Wednesday 4th November: Morning back in the TTC to have a brief look at the initial questionnaire responses. The only issue is that the women interviewed are much less forthcoming, even in anonymity, about their sexual practice than the men and many of the more personal questions have been left blank. Tfac has only been three three weeks and we question whether, even with consent forms and confidentiality statements, that's long enough for the trainees to build the trust needed to have confidence in this part of the process. Of course no responses also reveal something of use for a baseline survey, particularly if the questions are answered at endline in a few months, but it's difficult to gauge whether the reticence is a cultural measure or an indicator that, signatures aside, we've not gained genuine consent to conduct the work yet.
Gheneli is also worried that the questionnaire was handed out at 4pm and this didn't give participants enough time to answer everything thoughtfully before the mad rush for dinner in the canteen began at 5.30pm. She decides before reading on to collect another sample of respondents this afternoon.
Unfortunately I need to begin the long journey home and so bid a fond farewell to the future President and her team. The ever joyful Patrick drives me to the bus depot, offers his greetings and best wishes to all my family and friends and helps me negotiate a ticket for the first leg of my journey, the two hundred miles South to Mzuzu.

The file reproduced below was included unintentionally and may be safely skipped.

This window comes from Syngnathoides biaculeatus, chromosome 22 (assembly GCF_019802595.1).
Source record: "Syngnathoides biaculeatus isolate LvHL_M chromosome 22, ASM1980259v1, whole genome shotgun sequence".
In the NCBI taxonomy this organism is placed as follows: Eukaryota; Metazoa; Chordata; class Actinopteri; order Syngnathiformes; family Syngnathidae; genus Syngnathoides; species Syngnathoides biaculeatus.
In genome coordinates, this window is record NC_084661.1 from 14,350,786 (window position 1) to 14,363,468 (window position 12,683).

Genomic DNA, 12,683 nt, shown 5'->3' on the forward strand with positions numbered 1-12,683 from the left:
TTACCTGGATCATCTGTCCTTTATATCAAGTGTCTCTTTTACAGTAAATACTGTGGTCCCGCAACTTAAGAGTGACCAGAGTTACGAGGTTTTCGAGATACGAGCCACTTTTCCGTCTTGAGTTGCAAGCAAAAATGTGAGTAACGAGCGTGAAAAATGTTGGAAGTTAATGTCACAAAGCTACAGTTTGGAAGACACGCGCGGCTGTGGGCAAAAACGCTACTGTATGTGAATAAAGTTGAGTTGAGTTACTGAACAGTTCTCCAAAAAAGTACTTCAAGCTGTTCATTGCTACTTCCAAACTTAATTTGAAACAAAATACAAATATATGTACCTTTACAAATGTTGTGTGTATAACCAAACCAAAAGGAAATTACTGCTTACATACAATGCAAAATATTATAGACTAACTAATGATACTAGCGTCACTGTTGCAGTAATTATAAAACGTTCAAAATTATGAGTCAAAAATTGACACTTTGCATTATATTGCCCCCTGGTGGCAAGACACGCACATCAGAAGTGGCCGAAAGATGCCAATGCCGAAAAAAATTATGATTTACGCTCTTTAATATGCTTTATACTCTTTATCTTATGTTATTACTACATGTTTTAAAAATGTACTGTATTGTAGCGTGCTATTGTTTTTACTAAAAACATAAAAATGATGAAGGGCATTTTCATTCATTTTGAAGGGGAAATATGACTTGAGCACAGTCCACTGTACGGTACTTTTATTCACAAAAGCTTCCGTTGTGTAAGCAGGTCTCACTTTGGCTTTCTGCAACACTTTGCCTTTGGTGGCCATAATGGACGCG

It's slow progress as we pull into every village and hamlet en route. Children crowd round, bang on he windows and reach up to offer nuclear orange coloured Fanta, bananas, bags of water, corn on the cob and fried chicken pieces to the travellers. At one point a group of monkeys appear by the side of the road and the driver slows up so we can throw them some food and watch them squabble. There's clearly no hurry to arrive.
I snooze, read and watch the glorious scenery as we climb up away from the lake and into the cooler air of the mountains. Five hours later and we dusk drawing in we pull into town.
I find the Flaming Tree guest house - it's a calm haven; a few rooms doted around a communal courtyard. A library of second hand books donated by the backpackers who've previously come through stands in the reception area and the owner serves a seemingly never ending round of tea, toast and sweet homemade mango jam as tired guests relax into the evening. It could almost be late August in Sussex, but for the lizards still and blinking on the bedroom wall.